Blair v. United States, 250 U.S. 273, 281, 39 S.Ct. 468, 471, 63 L.Ed. 979 (1919), indicated only that 'the giving of testimony and the attendance upon court or grand jury in order to testify are public duties which every person . . . is bound to perform upon being properly summoned . . ..' (Emphasis added.) Similarly, just last Term, the Court reaffirmed only that '(t)he power of government to compel persons to testify in court or before grand juries and other governmental agencies is firmly established in Anglo-American jurisprudence'—nothing more. Kastigar v. United States, 406 U.S. 441, 443, 92 S.Ct. 1653, 1655, 32 L.Ed.2d 212 (1972) (emphasis added). And, Mr. Chief Justice Hughes described 'one of the duties which the citizen owes to his government' to be that of 'attending its courts and giving his testimony whenever he is properly summoned. . . .' Blackmer v. United States, 284 U.S. 421, 438, 52 S.Ct. 252, 255, 76 L.Ed. 375 (1932). (Emphasis added.) In short, history, at least insofar as heretofore reflected in this Court's cases, does not necessarily establish an obligation to appear before a grand jury for other than testimonial purposes. See Branzburg v. Hayes, 408 U.S. 665, 92 S.Ct. 2646, 33 L.Ed.2d 626 (1972); Ullmann v. United States, 350 U.S. 422, 439 n. 15, 76 S.Ct. 497, 507, 100 L.Ed. 511 (1956); Piemonte v. United States, 367 U.S. 556, 559 n. 2, 81 S.Ct. 1720, 1722, 6 L.Ed.2d 1028 (1961); Wilson v. United States, 221 U.S. 361, 372, 31 S.Ct. 538, 541, 55 L.Ed. 771 (1911); Hale v. Henkel, 201 U.S., at 65, 26 S.Ct., at 375. See also United States v. Bryan, 339 U.S. 323, 331, 70 S.Ct. 724, 730, 94 L.Ed. 884 (1950); Brown v. Walker, 161 U.S. 591, 600, 16 S.Ct. 644, 648, 40 L.Ed. 819 (1896); Garland v. Torre, 259 F.2d 545, 549 (CA2), cert. denied, 358 U.S. 910, 79 S.Ct. 237, 3 L.Ed.2d 231 (1958).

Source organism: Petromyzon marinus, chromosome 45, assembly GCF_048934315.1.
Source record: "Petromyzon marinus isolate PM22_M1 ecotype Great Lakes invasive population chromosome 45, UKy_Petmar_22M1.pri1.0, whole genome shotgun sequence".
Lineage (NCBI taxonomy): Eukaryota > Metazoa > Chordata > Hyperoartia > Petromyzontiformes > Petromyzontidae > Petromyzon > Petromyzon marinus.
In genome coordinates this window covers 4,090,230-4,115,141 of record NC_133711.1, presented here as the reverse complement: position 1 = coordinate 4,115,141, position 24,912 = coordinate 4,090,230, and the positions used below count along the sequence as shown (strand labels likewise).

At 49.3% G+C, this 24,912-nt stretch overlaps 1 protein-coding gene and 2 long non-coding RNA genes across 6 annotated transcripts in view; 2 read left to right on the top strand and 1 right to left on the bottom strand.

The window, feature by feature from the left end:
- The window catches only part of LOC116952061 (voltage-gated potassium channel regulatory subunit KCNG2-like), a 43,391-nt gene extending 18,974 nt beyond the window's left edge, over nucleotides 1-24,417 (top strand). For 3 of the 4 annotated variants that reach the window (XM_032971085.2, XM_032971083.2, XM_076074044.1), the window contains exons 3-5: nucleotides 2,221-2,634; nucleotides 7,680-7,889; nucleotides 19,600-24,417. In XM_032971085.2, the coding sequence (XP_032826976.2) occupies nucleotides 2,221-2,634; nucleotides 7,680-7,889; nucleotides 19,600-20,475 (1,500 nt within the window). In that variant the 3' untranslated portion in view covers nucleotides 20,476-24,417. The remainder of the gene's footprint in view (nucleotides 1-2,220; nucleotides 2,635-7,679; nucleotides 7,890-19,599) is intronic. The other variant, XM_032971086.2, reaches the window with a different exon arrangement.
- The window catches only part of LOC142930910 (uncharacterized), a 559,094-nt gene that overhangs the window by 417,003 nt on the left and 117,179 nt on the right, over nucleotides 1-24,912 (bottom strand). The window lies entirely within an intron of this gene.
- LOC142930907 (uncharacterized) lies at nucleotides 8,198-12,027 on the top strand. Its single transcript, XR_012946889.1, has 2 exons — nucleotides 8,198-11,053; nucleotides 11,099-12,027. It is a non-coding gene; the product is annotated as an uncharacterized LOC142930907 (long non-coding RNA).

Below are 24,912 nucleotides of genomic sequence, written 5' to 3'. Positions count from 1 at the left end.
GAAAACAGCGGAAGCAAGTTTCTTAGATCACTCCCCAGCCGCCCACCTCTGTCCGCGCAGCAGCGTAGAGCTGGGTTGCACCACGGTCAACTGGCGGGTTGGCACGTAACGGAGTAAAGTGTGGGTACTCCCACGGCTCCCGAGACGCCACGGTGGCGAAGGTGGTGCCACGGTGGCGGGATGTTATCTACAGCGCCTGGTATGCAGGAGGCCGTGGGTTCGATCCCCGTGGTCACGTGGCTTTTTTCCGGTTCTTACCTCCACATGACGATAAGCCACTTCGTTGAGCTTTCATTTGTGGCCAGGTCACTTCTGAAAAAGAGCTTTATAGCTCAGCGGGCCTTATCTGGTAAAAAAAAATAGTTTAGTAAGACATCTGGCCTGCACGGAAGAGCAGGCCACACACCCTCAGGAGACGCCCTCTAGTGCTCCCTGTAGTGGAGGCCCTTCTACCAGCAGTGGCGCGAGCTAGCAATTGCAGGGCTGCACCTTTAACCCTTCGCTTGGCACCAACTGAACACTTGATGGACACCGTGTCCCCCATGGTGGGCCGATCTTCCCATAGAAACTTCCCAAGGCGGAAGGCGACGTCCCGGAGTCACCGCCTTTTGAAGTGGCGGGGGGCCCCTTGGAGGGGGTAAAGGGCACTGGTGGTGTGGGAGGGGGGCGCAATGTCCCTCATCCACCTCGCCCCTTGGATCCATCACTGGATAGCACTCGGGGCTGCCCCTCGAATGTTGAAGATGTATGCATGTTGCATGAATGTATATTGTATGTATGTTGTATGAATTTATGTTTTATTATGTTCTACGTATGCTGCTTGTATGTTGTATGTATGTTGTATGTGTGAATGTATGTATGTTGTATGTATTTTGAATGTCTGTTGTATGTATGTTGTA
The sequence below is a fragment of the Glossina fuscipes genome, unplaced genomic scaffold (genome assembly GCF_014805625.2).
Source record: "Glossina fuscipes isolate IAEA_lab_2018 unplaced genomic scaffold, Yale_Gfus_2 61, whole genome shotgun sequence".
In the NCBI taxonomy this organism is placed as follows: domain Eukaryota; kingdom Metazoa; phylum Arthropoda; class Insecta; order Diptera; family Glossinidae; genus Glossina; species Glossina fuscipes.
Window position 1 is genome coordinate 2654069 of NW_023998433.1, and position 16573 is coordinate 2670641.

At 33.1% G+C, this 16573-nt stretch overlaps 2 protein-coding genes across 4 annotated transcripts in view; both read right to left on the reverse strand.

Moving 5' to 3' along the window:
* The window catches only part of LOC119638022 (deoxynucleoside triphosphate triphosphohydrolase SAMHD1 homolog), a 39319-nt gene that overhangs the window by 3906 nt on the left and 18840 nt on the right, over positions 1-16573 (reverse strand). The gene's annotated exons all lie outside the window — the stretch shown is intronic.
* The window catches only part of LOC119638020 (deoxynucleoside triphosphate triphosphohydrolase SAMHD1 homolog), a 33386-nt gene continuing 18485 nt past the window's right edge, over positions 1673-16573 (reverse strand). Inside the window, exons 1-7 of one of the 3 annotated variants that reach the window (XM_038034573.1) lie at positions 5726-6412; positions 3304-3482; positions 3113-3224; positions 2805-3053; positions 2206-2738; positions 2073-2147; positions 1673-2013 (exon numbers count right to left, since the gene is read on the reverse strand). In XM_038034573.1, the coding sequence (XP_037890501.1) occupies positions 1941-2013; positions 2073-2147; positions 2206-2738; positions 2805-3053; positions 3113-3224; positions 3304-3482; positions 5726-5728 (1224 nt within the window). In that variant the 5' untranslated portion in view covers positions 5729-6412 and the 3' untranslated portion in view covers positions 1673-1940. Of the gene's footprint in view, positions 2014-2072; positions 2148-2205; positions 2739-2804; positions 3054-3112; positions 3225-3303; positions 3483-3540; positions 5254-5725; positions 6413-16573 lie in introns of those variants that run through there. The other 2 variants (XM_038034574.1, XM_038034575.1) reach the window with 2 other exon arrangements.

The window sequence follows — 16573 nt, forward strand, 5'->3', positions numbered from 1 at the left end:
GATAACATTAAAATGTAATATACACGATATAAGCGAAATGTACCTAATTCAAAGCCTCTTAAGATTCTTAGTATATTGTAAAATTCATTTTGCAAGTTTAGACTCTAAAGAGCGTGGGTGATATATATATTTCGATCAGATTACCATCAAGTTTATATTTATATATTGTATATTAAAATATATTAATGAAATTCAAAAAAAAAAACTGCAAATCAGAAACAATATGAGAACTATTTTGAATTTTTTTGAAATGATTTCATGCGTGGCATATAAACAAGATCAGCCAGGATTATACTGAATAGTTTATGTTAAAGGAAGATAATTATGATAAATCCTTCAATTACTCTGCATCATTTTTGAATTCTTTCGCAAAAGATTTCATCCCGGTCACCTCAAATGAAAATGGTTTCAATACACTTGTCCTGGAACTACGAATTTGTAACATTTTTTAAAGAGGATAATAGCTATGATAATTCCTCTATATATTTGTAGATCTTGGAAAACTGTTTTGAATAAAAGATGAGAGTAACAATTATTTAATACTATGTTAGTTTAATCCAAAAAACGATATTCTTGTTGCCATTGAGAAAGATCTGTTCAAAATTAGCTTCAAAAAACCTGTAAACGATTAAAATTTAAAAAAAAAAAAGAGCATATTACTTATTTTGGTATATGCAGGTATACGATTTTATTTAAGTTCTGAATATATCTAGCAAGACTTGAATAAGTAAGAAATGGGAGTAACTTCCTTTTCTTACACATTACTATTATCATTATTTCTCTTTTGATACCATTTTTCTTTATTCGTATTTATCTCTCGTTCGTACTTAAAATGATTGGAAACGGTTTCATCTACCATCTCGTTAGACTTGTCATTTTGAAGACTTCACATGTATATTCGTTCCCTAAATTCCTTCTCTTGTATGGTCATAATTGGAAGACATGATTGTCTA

In the present cases—as the Court itself argues in its discussion of the Fifth Amendment privilege—it was not testimony that the grand juries sought from respondents, but physical evidence. The Court glosses over this important distinction from its prior decisions, however, by artificially bifurcating its analysis of what is taking place in these cases—that is, by effectively treating what is done with individuals once they are before the grand jury as irrelevant in determining what safeguards are to govern the procedures by which they are initially compelled to appear. Nonetheless, the fact remains that the historic exception to which the Court resorts is not necessarily as broad as the context in which it is now employed. Hence, I believe that the question we must consider is whether an extension of that exception is warranted, and if so, under what conditions.